Charles K. Kao Wiki – Charles K. Kao Biography
Charles K. Kao was a “Chinese-born British-American visionary physicist and educator” whose invention changed the way society communicates. He is honored with a google doodle on November 4, 2021. Kao was “considered the father of fiber optics whose innovations revolutionized global communication and laid the foundation for today’s high-speed Internet,” reports Google.
November 4, 2021 is Kao’s 88th birthday. He died on September 23, 2018. “The word ‘visionary’ is overused, but I think that in the case of Charles Kao, it is completely appropriate because he really saw a world that was connected, by light, using the medium of fiber optics. ”Said John Dudley, a fiber optic researcher, to the New York Times. “And I think society today owes him a lot for that work.”
Kao was born in Shanghai into a wealthy and prosperous family
According to Google, Charles Kuen Kao “was born on this day in 1933 in Shanghai, China.” The Nobel Prize website includes a biography of Kao that says the Kao family “hails from a township called Zhangyan in the Jinshan district near Shanghai, China1”.
They were concerned about the wealthy landowners, and the children had to get a good education. His grandfather was named Kao Hsieh2. “He was a man of letters, famous for his beautiful poems, which he interpreted in Chinese calligraphy,” says the Nobel Prize website.
As a Confucian scholar, he was a book collector and also a prominent member of the Nan She (Southern Society). Other family members also actively participated in the Society; his goal during the Chinese Revolution of 1911 was to help overthrow the ruling Qing dynasty. ”
His grandfather had six children, including Kao’s father, Kao Chun Hsin. The third child, his father, attended Michigan Law School and was involved in an arranged marriage to a poet. He returned from Michigan and was appointed a Chinese judge, moving his family to Shanghai, says the site’s bio.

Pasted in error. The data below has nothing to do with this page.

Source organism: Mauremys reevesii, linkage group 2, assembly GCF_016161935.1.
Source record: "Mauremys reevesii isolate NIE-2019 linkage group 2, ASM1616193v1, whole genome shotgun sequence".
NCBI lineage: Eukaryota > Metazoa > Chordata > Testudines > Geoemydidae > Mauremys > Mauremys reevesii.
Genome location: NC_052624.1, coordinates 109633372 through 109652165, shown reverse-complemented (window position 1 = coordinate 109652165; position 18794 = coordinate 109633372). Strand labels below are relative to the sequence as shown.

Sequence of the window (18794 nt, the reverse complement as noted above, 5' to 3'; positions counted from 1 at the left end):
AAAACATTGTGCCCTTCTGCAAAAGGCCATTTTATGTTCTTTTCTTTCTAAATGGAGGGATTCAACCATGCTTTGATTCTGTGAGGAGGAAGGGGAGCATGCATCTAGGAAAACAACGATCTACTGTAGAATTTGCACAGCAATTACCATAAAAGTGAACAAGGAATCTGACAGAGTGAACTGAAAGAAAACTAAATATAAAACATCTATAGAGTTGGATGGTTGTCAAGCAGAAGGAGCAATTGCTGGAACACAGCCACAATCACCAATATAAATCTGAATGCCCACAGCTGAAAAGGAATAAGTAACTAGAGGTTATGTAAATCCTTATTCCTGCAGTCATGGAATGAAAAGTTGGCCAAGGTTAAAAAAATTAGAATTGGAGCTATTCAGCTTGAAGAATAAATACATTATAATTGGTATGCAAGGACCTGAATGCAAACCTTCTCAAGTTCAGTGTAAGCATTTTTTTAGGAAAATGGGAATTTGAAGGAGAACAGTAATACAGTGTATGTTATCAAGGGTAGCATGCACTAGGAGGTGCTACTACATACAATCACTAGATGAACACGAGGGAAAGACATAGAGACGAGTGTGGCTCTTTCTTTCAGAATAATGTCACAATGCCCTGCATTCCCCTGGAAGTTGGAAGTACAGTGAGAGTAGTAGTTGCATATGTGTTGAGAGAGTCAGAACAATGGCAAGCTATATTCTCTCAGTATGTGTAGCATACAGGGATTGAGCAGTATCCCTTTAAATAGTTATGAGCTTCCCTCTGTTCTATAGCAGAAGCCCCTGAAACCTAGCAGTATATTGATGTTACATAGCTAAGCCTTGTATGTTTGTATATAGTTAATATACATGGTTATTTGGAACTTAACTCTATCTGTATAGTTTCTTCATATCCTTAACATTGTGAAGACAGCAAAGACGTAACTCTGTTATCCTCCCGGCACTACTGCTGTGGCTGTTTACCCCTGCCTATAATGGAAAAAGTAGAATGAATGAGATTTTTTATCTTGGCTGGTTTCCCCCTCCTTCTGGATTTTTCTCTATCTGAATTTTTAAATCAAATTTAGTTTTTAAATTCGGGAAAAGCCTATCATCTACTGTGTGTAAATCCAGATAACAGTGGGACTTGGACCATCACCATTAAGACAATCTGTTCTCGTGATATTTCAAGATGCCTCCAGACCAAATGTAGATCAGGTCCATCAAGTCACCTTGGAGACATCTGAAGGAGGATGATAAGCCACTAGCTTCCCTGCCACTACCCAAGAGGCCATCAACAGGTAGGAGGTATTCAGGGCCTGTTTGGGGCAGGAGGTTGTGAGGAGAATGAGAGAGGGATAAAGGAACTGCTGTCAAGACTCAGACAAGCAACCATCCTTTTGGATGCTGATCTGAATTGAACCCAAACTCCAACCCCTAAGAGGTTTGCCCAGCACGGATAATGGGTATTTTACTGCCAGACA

Kao and her brother were born after their parents lost other children to illness and miscarriage. Kao said that he and his brother lived a “pampered life.” He wrote: “The babysitters were constantly watching. With my parents busy at dinners and social events, we only met them as if we were a real daily audience. ”
Kao, who studied electrical engineering in England, was considered a “pioneer”
“Attracted to intellectual work from an early age with remarkable academic success, he went on to study electrical engineering in England,” Google reports. “He supported his graduate studies as an engineer at Standard Telephones and Cables Ltd., where his colleagues invented the laser in 1960.”
Charles Kao was “the pioneer who suggested the use of fiberglass waveguides as a means of transporting laser light over long distances for telecommunications traffic.” reports Royal Society Publishing.
In a 1966 article, he “explained the proper design parameters and performance characteristics that would be necessary for a successful system to emerge:
The idea was “widely ridiculed” at first, but later became accepted information. “… Optical fibers now dominate telecommunications throughout the world. Without them, contemporary communications would be unthinkable, ”explains the Royal Society Publishing of Kao’s contribution.
Kao won the Nobel Prize
Britannica describes Kao as a physicist “who was awarded the Nobel Prize in Physics in 2009 for his discovery of how light can be transmitted through fiber optic cables.”
According to the site, he “shared the award with physicists Willard Boyle and George E. Smith, who won for their work on the invention of the charge-coupled device (CCD).”
He was a citizen of the United States and Great Britain, the site reports.
Kao had two children with his wife, who lives in California.
According to the Royal Society Publishing biography, Kao met a woman named Gwen who was “from a British Chinese family” and was also named May Wan Wong. She became his “constant companion” until his death.
They married in 1959 and had two children, who live in California, the site reports.
Kao died in 2018.
Kao’s invention ‘transformed the way the human race communicated’
According to Royal Society Publishing, Kao’s “’crazy 1966 vision’ of a single-mode fiber-optic had really transformed the way the human race communicated, both locally and globally, honors and awards began to rain down on him.
In an obituary when he died in Hong Kong at age 84, The New York Times reported that Kao “helped lay the technical foundation for the information age.”
Google noted: “Kao’s landmark research in the 1960s earned him a joint Nobel Prize in Physics in 2009 and paved the way for the more than 900 million kilometers of fiber optic cables that carry massive amounts of data across the globe. world today. ”